Humphreys, Marlier Brilliant In Chickamauga Marathon Wins Saturday

Altman, Kirkman Capture Firsts In Half-Marathon On Near-Perfect Day

Sunday, November 10, 2013 - by John Hunt

More than a thousand long-distance running enthusiasts  had near-perfect running conditions for the 34th annual Chickamauga Battlefield Marathon and Half-Marathon Saturday morning and many runners responded with outstanding efforts and super-quick times in one of the nation’s oldest and most historic national parks.

Don Humphreys made his first marathon attempt a good one as he captured first place in the 26.2-mile course that includes a pair of loops through Chickamauga Battlefleld.

  He crossed the finish line on Barnhardt Circle with a time of two hours, 51 minutes and 24 seconds.

Ryan Shrum was the runner-up as he also had a personal best with a 2:52:01 while Jessica Marlier continued her domination among the ladies by finishing third overall in two hours, 52 minutes and 59 seconds, a personal record by more than 10 minutes for the petite 28-year-old teacher.

Hugh Enicks, who had won the half-marathon here for the past three years, had to settle for fourth in 2:53:19.

Jason Altman, a 34-year-old speedster from Knoxville who was the marathon winner last year, captured first place in the half-marathon with a time of 1:14:09, which was some 30 seconds ahead of runner-up Geno Phillips.  Jacob Bradley was third in 1:16:30.

Terri Kirkman, an energetic and enthusiastic 41-year-old stay-at-home mom from Canton, Ga., was the women’s winner of the 13.1-mile race with a time of 1:29:57, which was eighth overall.

Cory Aulich and Lynn Fults were winners of the first-ever 5K with times of 19:15 and 23:19, respectively, despite making a wrong turn in the first mile and having to run more than a quarter-mile further than the 3.1-mile distance.

Humphreys is a 25-year-old software developer for Unum who has called Chattanooga home for the past four years.  He’s a 2007 graduate of Cleveland High School who really hit a home run in his first marathon attempt.

“I went out with Hugh (Enicks), but he dropped me about the eight-mile mark,” Humphreys said while chatting with friends afterward.

“I caught back up with him about 23 and a half, but he had about a two-minute gap at mile 18 and I didn’t think I had a chance of catching him.  I tried to ease up a bit between miles 19 and 20 as I’ve heard so much about hitting the wall.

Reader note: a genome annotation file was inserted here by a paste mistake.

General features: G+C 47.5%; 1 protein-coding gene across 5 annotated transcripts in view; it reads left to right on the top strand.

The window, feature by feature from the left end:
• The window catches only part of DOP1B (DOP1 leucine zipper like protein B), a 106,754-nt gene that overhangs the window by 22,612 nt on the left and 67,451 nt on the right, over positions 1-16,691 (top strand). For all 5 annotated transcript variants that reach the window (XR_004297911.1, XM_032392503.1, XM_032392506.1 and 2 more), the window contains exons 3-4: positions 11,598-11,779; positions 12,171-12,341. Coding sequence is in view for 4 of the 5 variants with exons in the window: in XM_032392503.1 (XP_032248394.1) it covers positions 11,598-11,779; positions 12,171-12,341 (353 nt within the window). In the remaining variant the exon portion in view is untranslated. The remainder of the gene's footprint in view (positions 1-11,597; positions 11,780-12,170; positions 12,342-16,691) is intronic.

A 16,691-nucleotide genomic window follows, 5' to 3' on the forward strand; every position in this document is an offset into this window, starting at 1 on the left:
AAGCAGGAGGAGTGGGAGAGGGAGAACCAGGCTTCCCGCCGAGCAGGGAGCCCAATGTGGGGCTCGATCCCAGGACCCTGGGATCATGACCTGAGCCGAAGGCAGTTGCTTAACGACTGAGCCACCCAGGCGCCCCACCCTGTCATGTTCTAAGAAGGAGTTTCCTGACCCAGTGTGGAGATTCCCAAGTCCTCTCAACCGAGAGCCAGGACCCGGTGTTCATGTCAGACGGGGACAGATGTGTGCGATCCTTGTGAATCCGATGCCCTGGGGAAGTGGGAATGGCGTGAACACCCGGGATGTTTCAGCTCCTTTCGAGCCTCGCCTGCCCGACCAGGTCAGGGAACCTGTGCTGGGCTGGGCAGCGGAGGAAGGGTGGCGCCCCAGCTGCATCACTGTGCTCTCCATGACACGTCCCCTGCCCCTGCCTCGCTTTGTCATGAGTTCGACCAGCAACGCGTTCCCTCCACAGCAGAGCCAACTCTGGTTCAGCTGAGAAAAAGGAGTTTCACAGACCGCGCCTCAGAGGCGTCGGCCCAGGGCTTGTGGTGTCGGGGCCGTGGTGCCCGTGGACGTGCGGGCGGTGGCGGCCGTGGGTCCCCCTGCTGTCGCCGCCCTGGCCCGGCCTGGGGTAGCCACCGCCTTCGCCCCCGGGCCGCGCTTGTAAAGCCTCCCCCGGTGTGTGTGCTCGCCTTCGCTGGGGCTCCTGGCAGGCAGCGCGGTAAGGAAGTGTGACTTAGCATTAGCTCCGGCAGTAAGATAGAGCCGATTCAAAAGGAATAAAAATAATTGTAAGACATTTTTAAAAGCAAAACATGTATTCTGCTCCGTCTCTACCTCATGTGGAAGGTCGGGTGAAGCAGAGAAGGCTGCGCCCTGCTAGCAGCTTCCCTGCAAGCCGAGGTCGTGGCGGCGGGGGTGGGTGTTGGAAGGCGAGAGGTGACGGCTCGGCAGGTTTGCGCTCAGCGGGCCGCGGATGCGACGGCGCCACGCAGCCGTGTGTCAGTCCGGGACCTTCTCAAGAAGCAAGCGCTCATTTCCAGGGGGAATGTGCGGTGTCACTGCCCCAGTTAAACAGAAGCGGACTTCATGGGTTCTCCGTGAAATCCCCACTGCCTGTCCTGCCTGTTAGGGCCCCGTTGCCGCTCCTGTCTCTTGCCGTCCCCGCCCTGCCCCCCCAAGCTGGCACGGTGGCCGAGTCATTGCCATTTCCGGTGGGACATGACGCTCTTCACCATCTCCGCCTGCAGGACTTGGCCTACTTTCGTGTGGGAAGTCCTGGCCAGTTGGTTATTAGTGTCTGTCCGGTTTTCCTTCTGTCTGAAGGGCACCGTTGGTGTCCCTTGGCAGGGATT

“I was really hoping to go under 2:50, but a sub three for sure, but winning is a lot more important than time on a day like today.  I had taken about five years off from running as I was doing a lot of triathlons, but I started back last August.  I knew a win was possible today, but it was still a longshot,” Humphreys nodded.

Shrum ran a 2:56:30 last year when he finished second behind Altman in his first marathon to break the three-hour barrier.  For the second straight year, the 46-year-old ice machine repairman was all smiles as he approached the finish line.

“I was really surprised when we caught Hugh, but that really gave me a boost of adrenalin,” Shrum explained.

“I knew I had to pass him to win the masters division, but I ran a 6:05 last mile as I really turned it on.  I was wearing a 2:54 pace band and was at 1:27:10 at the half, so we ran negative splits today.  Jessica and I talked the whole way and I know that she wanted to beat me.  She was so strong today and really thought she’d outkick me at the end, but I was able to hold her off.

“My mother went in the hospital last night and I really thought a lot about her when I started hurting.  She’s been here for every one of my races here and I really missed her being here today,” Shrum nodded.

Marlier has really turned the women’s division into a one-horse race in recent Chattanooga Track Club races.  She’s won more races this year than she can remember, but she’s also had PRs at the Joe Johnson, Raccoon Mountain and Signal Mountain 10Ks in the last few weeks, so she’s really been on a roll.

Her goal on Saturday was to break three hours.  From the results, you can see that she did without any difficulity.

“I think I started my kick too early, but today’s race went really, really well,” she suggested, noting that she broke her previous best of 3:03:23 by more than 10 minutes.